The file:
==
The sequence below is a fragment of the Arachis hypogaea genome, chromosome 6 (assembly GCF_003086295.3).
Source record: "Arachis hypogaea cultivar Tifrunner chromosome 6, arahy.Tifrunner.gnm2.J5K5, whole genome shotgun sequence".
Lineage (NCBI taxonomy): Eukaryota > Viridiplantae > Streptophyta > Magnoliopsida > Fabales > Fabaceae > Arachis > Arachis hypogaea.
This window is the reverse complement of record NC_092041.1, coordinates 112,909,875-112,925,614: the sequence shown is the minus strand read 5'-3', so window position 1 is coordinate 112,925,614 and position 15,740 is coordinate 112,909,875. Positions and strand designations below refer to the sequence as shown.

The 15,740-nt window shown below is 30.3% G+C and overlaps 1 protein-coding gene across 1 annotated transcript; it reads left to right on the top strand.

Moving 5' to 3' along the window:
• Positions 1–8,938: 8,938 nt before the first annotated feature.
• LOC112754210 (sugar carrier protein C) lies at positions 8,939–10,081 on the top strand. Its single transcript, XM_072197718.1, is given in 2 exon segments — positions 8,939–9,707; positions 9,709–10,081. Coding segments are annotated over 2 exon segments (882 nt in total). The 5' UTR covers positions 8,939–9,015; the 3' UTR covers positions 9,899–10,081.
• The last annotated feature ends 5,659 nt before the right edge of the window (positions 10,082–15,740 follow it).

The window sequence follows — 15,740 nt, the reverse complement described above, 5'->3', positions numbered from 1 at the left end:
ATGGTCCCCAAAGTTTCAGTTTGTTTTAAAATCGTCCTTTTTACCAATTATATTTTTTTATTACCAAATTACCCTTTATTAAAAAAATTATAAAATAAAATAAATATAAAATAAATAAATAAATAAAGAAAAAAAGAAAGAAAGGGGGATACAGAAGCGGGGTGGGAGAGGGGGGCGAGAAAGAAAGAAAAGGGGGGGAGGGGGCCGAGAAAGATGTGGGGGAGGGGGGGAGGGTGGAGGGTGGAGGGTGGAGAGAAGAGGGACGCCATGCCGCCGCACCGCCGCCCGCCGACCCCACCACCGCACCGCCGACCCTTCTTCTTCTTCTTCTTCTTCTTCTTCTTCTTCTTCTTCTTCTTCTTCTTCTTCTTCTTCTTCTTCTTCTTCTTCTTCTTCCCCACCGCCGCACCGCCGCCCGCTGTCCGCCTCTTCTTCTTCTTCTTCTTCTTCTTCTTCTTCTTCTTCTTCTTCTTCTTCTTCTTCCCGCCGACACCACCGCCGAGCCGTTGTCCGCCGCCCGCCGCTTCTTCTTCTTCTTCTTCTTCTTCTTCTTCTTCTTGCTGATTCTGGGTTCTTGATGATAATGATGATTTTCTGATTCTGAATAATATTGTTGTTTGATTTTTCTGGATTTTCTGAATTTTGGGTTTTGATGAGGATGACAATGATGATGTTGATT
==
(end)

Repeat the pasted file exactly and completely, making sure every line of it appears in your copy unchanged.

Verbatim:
The sequence below is a fragment of the Arachis hypogaea genome, chromosome 6 (assembly GCF_003086295.3).
Source record: "Arachis hypogaea cultivar Tifrunner chromosome 6, arahy.Tifrunner.gnm2.J5K5, whole genome shotgun sequence".
Lineage (NCBI taxonomy): Eukaryota > Viridiplantae > Streptophyta > Magnoliopsida > Fabales > Fabaceae > Arachis > Arachis hypogaea.
This window is the reverse complement of record NC_092041.1, coordinates 112,909,875-112,925,614: the sequence shown is the minus strand read 5'-3', so window position 1 is coordinate 112,925,614 and position 15,740 is coordinate 112,909,875. Positions and strand designations below refer to the sequence as shown.

The 15,740-nt window shown below is 30.3% G+C and overlaps 1 protein-coding gene across 1 annotated transcript; it reads left to right on the top strand.

Moving 5' to 3' along the window:
• Positions 1–8,938: 8,938 nt before the first annotated feature.
• LOC112754210 (sugar carrier protein C) lies at positions 8,939–10,081 on the top strand. Its single transcript, XM_072197718.1, is given in 2 exon segments — positions 8,939–9,707; positions 9,709–10,081. Coding segments are annotated over 2 exon segments (882 nt in total). The 5' UTR covers positions 8,939–9,015; the 3' UTR covers positions 9,899–10,081.
• The last annotated feature ends 5,659 nt before the right edge of the window (positions 10,082–15,740 follow it).

The window sequence follows — 15,740 nt, the reverse complement described above, 5'->3', positions numbered from 1 at the left end:
ATGGTCCCCAAAGTTTCAGTTTGTTTTAAAATCGTCCTTTTTACCAATTATATTTTTTTATTACCAAATTACCCTTTATTAAAAAAATTATAAAATAAAATAAATATAAAATAAATAAATAAATAAAGAAAAAAAGAAAGAAAGGGGGATACAGAAGCGGGGTGGGAGAGGGGGGCGAGAAAGAAAGAAAAGGGGGGGAGGGGGCCGAGAAAGATGTGGGGGAGGGGGGGAGGGTGGAGGGTGGAGGGTGGAGAGAAGAGGGACGCCATGCCGCCGCACCGCCGCCCGCCGACCCCACCACCGCACCGCCGACCCTTCTTCTTCTTCTTCTTCTTCTTCTTCTTCTTCTTCTTCTTCTTCTTCTTCTTCTTCTTCTTCTTCTTCTTCTTCTTCTTCCCCACCGCCGCACCGCCGCCCGCTGTCCGCCTCTTCTTCTTCTTCTTCTTCTTCTTCTTCTTCTTCTTCTTCTTCTTCTTCTTCTTCCCGCCGACACCACCGCCGAGCCGTTGTCCGCCGCCCGCCGCTTCTTCTTCTTCTTCTTCTTCTTCTTCTTCTTCTTGCTGATTCTGGGTTCTTGATGATAATGATGATTTTCTGATTCTGAATAATATTGTTGTTTGATTTTTCTGGATTTTCTGAATTTTGGGTTTTGATGAGGATGACAATGATGATGTTGATT